Increasing Poverty Rates Pose Educational Challenges
HEHS-94-75BR: Published: Jan 11, 1994. Publicly Released: Jan 11, 1994.
Pursuant to a congressional request, GAO reviewed changes in demographic characteristics of rural children between 1980 and 1990, focusing on: (1) rural children in families with incomes below the poverty level; and (2) the number of counties currently eligible for Chapter 1 educational funding that will not be eligible under proposed changes to the program's eligibility criteria.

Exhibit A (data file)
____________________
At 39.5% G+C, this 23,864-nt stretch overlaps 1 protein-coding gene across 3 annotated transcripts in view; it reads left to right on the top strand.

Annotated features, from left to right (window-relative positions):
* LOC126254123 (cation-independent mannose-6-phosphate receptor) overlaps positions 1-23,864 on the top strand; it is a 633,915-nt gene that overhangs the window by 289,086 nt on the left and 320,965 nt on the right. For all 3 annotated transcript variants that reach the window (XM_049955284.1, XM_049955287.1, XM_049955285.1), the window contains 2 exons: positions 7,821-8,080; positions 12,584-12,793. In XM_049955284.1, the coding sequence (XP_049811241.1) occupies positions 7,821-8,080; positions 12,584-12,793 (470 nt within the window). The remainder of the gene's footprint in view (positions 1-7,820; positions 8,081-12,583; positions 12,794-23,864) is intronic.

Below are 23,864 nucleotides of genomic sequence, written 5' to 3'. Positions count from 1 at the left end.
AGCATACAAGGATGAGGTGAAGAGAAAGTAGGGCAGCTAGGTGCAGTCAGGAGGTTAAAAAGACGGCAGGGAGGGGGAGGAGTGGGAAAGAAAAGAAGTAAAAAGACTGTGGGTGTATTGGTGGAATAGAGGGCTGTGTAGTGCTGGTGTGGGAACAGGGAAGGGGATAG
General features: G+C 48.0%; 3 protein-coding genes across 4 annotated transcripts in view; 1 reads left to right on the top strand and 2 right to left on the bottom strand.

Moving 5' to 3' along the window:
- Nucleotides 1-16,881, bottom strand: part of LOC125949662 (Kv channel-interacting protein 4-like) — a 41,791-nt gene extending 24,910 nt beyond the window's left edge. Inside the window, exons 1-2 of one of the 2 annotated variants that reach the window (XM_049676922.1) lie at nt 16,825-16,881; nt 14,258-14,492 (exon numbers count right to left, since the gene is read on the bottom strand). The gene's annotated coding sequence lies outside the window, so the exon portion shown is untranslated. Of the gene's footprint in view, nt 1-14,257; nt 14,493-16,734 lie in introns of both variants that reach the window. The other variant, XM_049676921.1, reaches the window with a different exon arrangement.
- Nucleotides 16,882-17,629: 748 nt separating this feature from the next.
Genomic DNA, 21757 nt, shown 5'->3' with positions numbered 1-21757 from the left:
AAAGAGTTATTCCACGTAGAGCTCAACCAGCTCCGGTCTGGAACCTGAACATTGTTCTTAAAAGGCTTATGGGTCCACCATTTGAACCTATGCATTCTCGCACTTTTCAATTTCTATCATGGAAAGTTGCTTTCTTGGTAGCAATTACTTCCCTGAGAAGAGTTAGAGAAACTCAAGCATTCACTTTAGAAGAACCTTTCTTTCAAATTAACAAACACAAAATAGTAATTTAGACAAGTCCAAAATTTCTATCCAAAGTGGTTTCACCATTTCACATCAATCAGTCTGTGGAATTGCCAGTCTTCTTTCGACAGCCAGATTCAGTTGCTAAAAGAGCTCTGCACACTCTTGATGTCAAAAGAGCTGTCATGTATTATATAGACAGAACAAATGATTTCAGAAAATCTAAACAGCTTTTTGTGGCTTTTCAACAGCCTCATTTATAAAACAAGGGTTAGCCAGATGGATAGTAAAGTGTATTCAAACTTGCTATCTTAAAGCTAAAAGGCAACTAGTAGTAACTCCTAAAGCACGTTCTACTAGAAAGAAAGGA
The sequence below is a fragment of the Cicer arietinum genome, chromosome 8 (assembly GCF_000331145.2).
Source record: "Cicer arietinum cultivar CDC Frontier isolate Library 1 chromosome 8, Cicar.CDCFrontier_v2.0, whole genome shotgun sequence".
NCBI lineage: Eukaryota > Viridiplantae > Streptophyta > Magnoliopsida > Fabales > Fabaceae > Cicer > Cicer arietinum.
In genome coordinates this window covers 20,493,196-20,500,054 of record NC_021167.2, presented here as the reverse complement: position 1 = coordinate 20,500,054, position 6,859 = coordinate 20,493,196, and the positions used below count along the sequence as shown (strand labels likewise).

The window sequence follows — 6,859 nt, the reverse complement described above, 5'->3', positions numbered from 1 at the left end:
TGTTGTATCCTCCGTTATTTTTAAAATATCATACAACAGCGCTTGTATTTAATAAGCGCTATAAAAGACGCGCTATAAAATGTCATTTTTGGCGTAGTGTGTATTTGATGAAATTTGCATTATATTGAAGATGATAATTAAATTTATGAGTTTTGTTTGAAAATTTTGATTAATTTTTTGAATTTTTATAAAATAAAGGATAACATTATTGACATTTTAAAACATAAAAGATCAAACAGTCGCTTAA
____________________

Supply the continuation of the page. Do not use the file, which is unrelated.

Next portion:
GAO found that: (1) the total number of rural children decreased 6.7 percent and the number of poor rural children increased 2.5 percent between 1980 and 1990; (2) about 80 percent of rural children were white in 1990; (3) although the percentage of white and black rural children decreased, the percentage of Hispanic, Asian, and American Indian rural children increased; (4) poor rural children accounted for 29 percent of all poor children in 1980 and 1990; (5) 40.1 percent of the poor rural children in 1990 were minorities; (6) the number of single-female-parent families grew 26 percent among poor rural children; (7) the percentage of poor rural parents with low education levels remains high; (8) poverty rates among rural children were the highest in the South and Southwest and most of the children in these states were minorities; (9) 80 percent of rural counties will lose their current eligibility under proposed changes to Chapter 1 eligibility criteria; (10) less than 1 percent of poor rural children live in counties that will lose their eligibility for basic grants and 12 percent live in counties that will lose their eligibility for concentration grants; and (11) the proposed changes to Chapter 1 eligibility criteria will effect more rural counties than urban counties.